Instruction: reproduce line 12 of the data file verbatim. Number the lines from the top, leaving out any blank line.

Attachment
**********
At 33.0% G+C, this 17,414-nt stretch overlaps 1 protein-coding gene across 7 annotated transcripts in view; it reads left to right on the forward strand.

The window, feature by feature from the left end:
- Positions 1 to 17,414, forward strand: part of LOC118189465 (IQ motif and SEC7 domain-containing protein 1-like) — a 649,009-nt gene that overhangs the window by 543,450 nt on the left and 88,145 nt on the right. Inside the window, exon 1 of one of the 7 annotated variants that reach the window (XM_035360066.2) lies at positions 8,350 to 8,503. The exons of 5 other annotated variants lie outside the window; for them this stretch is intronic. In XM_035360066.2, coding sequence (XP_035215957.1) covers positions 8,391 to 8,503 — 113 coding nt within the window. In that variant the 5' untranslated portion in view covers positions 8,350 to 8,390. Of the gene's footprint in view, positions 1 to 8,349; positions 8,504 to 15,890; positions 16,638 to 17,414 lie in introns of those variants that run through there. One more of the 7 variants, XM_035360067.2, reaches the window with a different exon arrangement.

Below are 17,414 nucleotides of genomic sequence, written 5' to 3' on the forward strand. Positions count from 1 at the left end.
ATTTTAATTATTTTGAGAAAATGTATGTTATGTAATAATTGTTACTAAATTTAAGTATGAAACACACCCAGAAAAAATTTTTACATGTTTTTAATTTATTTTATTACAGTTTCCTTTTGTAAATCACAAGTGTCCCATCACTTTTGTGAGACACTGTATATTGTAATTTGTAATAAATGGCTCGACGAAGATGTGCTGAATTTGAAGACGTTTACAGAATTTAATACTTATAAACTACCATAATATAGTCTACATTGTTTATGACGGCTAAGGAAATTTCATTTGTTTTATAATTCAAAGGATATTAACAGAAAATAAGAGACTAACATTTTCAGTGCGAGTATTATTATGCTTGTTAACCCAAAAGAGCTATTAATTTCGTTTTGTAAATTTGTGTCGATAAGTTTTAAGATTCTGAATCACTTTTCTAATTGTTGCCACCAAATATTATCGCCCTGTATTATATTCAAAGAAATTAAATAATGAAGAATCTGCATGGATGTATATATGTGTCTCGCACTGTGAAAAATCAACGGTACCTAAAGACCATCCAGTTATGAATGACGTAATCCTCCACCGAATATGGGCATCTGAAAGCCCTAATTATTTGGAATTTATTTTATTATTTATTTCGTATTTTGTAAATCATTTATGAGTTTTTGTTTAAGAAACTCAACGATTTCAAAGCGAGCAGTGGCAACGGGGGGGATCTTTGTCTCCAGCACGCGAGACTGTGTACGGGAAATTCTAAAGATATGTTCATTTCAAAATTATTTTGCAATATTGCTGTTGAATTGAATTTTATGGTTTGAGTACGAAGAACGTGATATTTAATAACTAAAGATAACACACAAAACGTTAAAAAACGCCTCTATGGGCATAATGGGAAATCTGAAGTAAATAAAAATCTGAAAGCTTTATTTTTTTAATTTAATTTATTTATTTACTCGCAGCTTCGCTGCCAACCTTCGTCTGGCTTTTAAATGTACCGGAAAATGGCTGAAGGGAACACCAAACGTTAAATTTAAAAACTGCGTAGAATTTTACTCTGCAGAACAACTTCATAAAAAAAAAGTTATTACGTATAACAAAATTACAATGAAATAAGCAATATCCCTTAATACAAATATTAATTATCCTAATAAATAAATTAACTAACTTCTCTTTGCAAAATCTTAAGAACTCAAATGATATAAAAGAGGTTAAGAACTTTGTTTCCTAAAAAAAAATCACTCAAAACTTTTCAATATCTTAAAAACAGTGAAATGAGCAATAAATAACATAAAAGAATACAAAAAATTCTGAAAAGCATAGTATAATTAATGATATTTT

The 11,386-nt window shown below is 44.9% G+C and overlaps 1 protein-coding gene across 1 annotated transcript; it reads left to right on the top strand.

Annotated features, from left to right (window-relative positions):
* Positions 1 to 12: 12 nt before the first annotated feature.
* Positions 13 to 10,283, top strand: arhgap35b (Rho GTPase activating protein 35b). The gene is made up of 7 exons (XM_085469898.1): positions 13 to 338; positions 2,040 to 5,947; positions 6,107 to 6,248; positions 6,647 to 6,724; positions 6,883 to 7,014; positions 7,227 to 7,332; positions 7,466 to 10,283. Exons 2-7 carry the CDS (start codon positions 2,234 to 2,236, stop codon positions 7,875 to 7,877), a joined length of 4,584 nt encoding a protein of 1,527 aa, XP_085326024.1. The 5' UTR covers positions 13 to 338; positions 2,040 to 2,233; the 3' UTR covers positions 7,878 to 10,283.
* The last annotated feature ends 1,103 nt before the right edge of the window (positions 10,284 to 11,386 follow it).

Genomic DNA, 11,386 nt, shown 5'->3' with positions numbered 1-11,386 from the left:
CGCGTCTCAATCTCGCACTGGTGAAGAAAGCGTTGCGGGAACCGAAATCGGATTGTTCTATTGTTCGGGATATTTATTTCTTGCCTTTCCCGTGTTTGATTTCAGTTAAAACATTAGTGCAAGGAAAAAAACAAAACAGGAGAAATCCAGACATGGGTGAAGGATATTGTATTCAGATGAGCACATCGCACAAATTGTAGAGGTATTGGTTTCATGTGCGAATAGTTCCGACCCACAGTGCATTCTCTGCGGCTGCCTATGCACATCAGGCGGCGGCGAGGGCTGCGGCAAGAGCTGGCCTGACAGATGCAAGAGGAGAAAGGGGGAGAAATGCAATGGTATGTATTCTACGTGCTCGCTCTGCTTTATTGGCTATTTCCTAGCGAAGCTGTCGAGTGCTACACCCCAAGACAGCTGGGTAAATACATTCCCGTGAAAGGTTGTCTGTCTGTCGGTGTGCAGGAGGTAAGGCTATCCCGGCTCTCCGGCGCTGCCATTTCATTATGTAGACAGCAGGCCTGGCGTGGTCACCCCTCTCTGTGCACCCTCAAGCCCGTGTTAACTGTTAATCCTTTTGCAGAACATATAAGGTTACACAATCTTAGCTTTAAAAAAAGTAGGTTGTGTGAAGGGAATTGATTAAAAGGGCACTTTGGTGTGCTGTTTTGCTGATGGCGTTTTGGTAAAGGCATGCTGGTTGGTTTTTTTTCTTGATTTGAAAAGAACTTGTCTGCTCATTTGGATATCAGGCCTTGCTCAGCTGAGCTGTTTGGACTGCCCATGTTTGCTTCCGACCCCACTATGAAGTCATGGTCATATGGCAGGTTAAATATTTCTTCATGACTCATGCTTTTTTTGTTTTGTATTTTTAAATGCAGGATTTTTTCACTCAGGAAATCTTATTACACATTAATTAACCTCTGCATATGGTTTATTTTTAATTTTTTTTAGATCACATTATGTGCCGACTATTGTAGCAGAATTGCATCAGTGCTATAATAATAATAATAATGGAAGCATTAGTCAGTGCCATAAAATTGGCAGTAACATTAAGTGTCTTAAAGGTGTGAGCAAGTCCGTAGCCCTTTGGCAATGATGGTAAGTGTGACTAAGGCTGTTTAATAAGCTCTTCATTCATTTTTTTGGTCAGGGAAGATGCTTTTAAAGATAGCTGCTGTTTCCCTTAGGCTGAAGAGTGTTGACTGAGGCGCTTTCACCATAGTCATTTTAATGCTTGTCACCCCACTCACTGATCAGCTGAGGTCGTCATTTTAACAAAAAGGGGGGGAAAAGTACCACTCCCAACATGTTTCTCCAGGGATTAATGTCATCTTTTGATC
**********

CGCGTCTCAATCTCGCACTGGTGAAGAAAGCGTTGCGGGAACCGAAATCGGATTGTTCTATTGTTCGGGATATTTATTTCTTGCCTTTCCCGTGTTTGATTTCAGTTAAAACATTAGTGCAAGGAAAAAAACAAAACAGGAGAAATCCAGACATGGGTGAAGGATATTGTATTCAGATGAGCACATCGCACAAATTGTAGAGGTATTGGTTTCATGTGCGAATAGTTCCGACCCACAGTGCATTCTCTGCGGCTGCCTATGCACATCAGGCGGCGGCGAGGGCTGCGGCAAGAGCTGGCCTGACAGATGCAAGAGGAGAAAGGGGGAGAAATGCAATGGTATGTATTCTACGTGCTCGCTCTGCTTTATTGGCTATTTCCTAGCGAAGCTGTCGAGTGCTACACCCCAAGACAGCTGGGTAAATACATTCCCGTGAAAGGTTGTCTGTCTGTCGGTGTGCAGGAGGTAAGGCTATCCCGGCTCTCCGGCGCTGCCATTTCATTATGTAGACAGCAGGCCTGGCGTGGTCACCCCTCTCTGTGCACCCTCAAGCCCGTGTTAACTGTTAATCCTTTTGCAGAACATATAAGGTTACACAATCTTAGCTTTAAAAAAAGTAGGTTGTGTGAAGGGAATTGATTAAAAGGGCACTTTGGTGTGCTGTTTTGCTGATGGCGTTTTGGTAAAGGCATGCTGGTTGGTTTTTTTTCTTGATTTGAAAAGAACTTGTCTGCTCATTTGGATATCAGGCCTTGCTCAGCTGAGCTGTTTGGACTGCCCATGTTTGCTTCCGACCCCACTATGAAGTCATGGTCATATGGCAGGTTAAATATTTCTTCATGACTCATGCTTTTTTTGTTTTGTATTTTTAAATGCAGGATTTTTTCACTCAGGAAATCTTATTACACATTAATTAACCTCTGCATATGGTTTATTTTTAATTTTTTTTAGATCACATTATGTGCCGACTATTGTAGCAGAATTGCATCAGTGCTATAATAATAATAATAATGGAAGCATTAGTCAGTGCCATAAAATTGGCAGTAACATTAAGTGTCTTAAAGGTGTGAGCAAGTCCGTAGCCCTTTGGCAATGATGGTAAGTGTGACTAAGGCTGTTTAATAAGCTCTTCATTCATTTTTTTGGTCAGGGAAGATGCTTTTAAAGATAGCTGCTGTTTCCCTTAGGCTGAAGAGTGTTGACTGAGGCGCTTTCACCATAGTCATTTTAATGCTTGTCACCCCACTCACTGATCAGCTGAGGTCGTCATTTTAACAAAAAGGGGGGGAAAAGTACCACTCCCAACATGTTTCTCCAGGGATTAATGTCATCTTTTGATC